The announcement, from an administration that has faced pointed questions about its commitment to transparency, marks a significant shift from an Obama White House that released the names of almost 6 million visitors, a total that includes lobbyists, during Obama's tenure. Under a separate statute, much of that information can become public years after Donald Trump leaves office.
The announcement that the logs would remain secret quickly drew criticism from watchdog groups.
Days later, Nunes was forced to acknowledge that the documents came from the White House, and that he had traveled there to view them.
The decision marks yet another disconnect between the rhetoric Trump used during the Obama era and his actions as president. Some visitor logs to White House departments will be able to be found under the Freedom of Information Act, but most will not.
The logs of those who visit the White House will be kept secret by the Trump administration, Time magazine is reporting.
Obama's policy was crafted in 2009 in response to a series of lawsuits. The Obama policy included privacy exceptions for private visits to his family or those attending "sensitive" meetings.
Not only will the new White House policy allow Trump to meet with lobbyists and donors without the public knowing about it, but it will allow him to meet secretly with individuals connected to the Trump Organization, including his sons Eric and Donald Jr. They also said that Obama aides conducted meetings at a nearby coffee shop.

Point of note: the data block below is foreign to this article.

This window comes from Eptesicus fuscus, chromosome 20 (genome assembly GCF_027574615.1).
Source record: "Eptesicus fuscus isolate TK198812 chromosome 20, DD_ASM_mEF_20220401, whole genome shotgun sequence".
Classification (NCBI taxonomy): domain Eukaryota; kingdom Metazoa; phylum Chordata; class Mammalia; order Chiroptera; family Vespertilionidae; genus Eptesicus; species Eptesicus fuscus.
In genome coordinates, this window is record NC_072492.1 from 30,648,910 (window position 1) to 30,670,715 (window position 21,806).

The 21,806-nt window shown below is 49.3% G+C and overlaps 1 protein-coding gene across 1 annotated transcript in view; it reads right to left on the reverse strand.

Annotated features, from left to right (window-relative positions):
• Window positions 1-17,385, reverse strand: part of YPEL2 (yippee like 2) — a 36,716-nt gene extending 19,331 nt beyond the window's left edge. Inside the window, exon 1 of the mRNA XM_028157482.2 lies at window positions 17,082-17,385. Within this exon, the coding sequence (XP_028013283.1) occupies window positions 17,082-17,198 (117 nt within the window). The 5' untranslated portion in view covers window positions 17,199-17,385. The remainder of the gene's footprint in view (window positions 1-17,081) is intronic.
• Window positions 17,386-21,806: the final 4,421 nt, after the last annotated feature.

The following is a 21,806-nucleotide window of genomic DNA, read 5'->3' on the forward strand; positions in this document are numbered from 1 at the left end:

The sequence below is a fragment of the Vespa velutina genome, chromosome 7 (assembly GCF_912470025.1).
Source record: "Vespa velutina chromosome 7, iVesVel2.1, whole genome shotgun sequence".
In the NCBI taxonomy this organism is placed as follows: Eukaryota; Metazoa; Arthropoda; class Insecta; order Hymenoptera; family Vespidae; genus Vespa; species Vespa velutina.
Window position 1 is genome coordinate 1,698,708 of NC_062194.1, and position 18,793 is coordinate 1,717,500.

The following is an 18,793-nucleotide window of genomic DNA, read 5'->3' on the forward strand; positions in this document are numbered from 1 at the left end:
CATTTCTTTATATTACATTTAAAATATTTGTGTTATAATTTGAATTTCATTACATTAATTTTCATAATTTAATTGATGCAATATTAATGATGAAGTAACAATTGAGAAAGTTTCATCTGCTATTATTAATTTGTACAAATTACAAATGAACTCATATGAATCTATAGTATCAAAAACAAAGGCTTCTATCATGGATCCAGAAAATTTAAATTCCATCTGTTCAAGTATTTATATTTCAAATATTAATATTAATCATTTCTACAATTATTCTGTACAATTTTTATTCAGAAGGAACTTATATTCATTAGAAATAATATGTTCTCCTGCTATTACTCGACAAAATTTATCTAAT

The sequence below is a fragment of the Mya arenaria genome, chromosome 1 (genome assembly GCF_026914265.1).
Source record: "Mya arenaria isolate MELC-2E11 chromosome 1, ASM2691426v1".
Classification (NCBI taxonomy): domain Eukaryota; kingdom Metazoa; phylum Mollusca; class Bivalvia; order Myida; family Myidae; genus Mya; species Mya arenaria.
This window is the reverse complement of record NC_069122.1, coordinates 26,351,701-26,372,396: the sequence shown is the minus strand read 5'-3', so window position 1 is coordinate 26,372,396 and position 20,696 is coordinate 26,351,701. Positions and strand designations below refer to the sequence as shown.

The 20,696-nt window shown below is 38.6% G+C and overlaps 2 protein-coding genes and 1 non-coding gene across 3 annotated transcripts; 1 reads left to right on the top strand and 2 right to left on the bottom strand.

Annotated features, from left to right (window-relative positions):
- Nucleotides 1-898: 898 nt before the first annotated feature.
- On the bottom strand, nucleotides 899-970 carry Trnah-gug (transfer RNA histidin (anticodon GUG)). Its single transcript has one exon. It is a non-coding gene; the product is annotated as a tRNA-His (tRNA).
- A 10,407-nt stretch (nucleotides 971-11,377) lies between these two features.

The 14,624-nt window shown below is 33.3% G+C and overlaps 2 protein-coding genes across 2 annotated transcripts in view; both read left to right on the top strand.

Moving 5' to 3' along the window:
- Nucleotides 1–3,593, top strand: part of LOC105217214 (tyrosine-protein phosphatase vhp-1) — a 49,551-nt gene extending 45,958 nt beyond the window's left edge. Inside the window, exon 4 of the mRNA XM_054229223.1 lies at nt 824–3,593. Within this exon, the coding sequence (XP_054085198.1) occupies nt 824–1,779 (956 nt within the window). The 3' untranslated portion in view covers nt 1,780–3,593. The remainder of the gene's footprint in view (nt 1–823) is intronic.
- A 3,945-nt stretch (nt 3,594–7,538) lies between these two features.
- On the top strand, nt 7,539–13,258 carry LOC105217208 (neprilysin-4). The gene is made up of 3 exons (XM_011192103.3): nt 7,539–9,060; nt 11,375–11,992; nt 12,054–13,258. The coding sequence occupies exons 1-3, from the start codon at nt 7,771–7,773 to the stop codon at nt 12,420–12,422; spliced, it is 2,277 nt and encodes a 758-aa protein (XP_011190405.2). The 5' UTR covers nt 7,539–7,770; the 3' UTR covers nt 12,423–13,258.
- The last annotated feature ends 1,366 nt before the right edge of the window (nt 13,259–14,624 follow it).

Along with the policy reversal comes the end of the open WhiteHouse.gov website, which the administration calls duplicative of other federal government information sites.
"It's disappointing that the man who promised to "drain the swamp" just took a massive step away from transparency by refusing the release the White House visitor logs that the American people have grown accustomed to accessing over the last six years and that provide indispensable information about who is seeking to influence the president", said Noah Bookbinder, the executive director of CREW.
Others have argued that the records are subject to disclosure under the FOIA because they are created by the Secret Service, which is an agency covered by the law.
Under President Barack Obama the records of visitors were published on a White House maintained website, The Washington Post reported. "He is the least transparent President - ever - and he ran on transparency". Normally, with some exemptions, such information is typically contained in the visitor logs.
The new Trump administration policy means business meetings between Trump and his sons could now take place at the White House without the public knowing.
White House communications director Michael Dubke said in a statement that the decision was due to the "the grave national security risks and privacy concerns of the hundreds of thousands of visitors annually", NPR's Scott Horsley reports.
With new new policy, the White House officials made clear Friday that they believe Trump is under no legal obligation to disclose visitors to the complex.
Visitation to the White House has been a hot issue for many administrations, but has been in the spotlight recently because of U.S. Rep. Devin Nunes, a California Republican who previously was heading the House investigation into the White House and foreign influence. There has been very little disclosure of meetings with staff.